Why Did Sailors Get Scurvy?

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Scurvy is caused by a deficiency of vitamin C, and during long voyages, sailors did not have access to fresh foods containing this vitamin. The term "limeys," often used to describe the British, originates from the Royal Navy and Merchant Navy's daily ration of limes for all sailors.

Scurvy represents itself with anemia, weakness, skin hemorrhages and, most famously, gingivitis or gum disease. The first sign of scurvy is usually small bruises on the skin called perifollicular hyperkeratotic papules, which are often found on the shins. Anemia occurs in about 75 percent of all patients with scurvy due to the lack of blood available to the tissues and the inability of the body to absorb iron. Gingivitis causes the gums to become red and swollen. Other symptoms include bleeding in the joints, which causes swelling and can prevent sufferers from being able to walk.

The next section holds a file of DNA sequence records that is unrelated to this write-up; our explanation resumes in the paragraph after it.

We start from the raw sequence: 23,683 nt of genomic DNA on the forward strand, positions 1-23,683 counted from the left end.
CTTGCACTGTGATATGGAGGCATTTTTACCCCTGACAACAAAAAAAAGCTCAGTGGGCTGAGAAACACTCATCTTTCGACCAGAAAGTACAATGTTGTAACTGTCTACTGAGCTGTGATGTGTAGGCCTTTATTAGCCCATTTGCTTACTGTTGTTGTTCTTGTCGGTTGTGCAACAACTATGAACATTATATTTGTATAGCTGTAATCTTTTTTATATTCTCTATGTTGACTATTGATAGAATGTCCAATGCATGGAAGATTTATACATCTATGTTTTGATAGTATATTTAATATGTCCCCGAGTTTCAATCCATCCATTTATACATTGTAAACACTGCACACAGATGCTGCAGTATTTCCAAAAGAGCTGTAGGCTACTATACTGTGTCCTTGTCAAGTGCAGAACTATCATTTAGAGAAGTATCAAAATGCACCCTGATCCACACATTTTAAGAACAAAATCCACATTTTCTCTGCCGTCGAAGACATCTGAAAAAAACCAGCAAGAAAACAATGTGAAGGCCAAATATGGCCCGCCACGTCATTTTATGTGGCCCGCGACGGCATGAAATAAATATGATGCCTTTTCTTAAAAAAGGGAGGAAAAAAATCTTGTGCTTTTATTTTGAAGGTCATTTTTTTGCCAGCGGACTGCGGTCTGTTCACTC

Vitamin C is essential to the formation of collagen. Collagen is essential for blood vessels and tissue throughout the human body. Vitamin C also helps support the immune system and the metabolism of cholesterol. The treatment for scurvy consists of vitamin C supplements and the only permanent danger is the possible loss of teeth through gum disease. By eating five portions of fruit and vegetables a day, a person should easily get their 30 to 60 milligrams recommended daily intake of vitamin C, according to DermNet NZ.